It wasn’t that long ago that drones were the preserve of the military and dystopian science fiction movies. But today, drones are everywhere, impacting our daily lives on an increasingly regular and innovative basis.

Some of the reasons for this mainstream adoption in the consumer market include more competitive drone pricing, smaller sizes and more widespread availability. Whether it’s a kid using a drone as a toy or a serious photographer utilising one to capture that once-in-a-lifetime shot, drones are fast becoming household favourites.

Another area where drones are really taking off and making a significant impact is in the business of delivering packages.

It’s no secret that consumers today demand levels of service that are almost instant – seamless online ordering, immediate dispatch and same-day delivery are all things that consumers are coming to expect. Drones hold the key when it comes to delivering on consumers’ same-day delivery expectations.

But drone delivery is like nothing we’ve seen before. Sure, packages have been sent internationally by air for years, but that happens in bulk. What about single item deliveries over a short distance or almost instant deliveries to remote locations?

Until now, drone operators in Britain were restricted by UK air regulations that stated they could not fly their unmanned vehicles beyond line-of-sight. However, a major overhaul of the UK’s air traffic control system looks set to make drone deliveries a reality as early as 2019, according to a report in The Times.

Smart, small, lightweight & robust at the very least

So what does this all mean for the packaging industry? Well, for a start, packaging products themselves are going to need to keep up with demand for drone delivery and ensure they are up to the job.

The obvious consideration that springs to mind is weatherproofing. Drone deliveries cannot be placed on hold due to a spot of rain, which means any packaging used must be able to keep its contents dry and secure.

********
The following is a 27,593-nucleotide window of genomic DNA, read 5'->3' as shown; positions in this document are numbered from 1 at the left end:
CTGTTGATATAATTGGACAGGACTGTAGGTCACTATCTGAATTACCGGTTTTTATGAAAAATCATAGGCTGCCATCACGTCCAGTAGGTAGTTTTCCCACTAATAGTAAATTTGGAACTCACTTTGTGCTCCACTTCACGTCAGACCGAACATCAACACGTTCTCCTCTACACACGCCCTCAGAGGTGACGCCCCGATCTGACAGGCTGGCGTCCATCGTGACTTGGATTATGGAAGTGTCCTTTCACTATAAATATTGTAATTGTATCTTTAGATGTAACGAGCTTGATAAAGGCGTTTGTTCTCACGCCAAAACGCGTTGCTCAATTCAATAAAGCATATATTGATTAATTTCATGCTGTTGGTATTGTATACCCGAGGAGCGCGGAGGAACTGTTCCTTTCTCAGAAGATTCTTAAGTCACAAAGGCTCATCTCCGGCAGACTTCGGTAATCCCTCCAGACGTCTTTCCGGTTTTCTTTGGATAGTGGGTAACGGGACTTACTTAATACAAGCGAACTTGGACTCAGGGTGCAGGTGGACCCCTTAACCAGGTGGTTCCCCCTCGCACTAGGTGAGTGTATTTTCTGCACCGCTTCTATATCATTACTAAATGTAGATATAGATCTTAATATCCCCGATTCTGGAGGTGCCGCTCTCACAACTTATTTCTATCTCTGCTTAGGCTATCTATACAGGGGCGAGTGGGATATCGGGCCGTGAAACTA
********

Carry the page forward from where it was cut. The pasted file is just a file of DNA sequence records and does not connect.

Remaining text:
Then there’s the weight factor to consider. While drones are better and more powerful than they’ve ever been, they still don’t possess the carrying power of a person, so any packaging that’s going to be used for drone deliveries needs to be as small and lightweight as possible.

There’s even been talk of packages being dropped from drones using parachutes. Specifically, the U.S. Patent and Trademark Office granted Amazon a patent in 2017 for a method to guide packages dropped from drones safely to the ground [source: CNN].

But what if these parachutes fail to deploy altogether or still result in the package having a rather heavy landing? While all eyes will be on the drone looking for answers it’s the packaging that could be the saviour of the day, providing it’s robust enough to cope with the mishap.

The final consideration is if the packaging needs to be smart. In other words, does it need to incorporate additional digital information in the form of sensors or other communication features? Autonomous drone deliveries seem extremely likely, but without someone physically operating them how will they know exactly where to go? The key could lie in the information contained within or on the packaging itself.

In fact, the smart packaging industry is expected to reach £21bn by 2024 - a reality that highlights just how pivotal such innovations are likely to become as drone deliveries increase in popularity and frequency.

In Short...

So, as drone deliveries become more popular, we’re looking at packaging that needs to be smart, boasts weatherproofing properties, is small/lightweight and robust enough to handle potentially bumpy landings.

What do you think? Are drone deliveries going to really take off or is it all a load of hot air?

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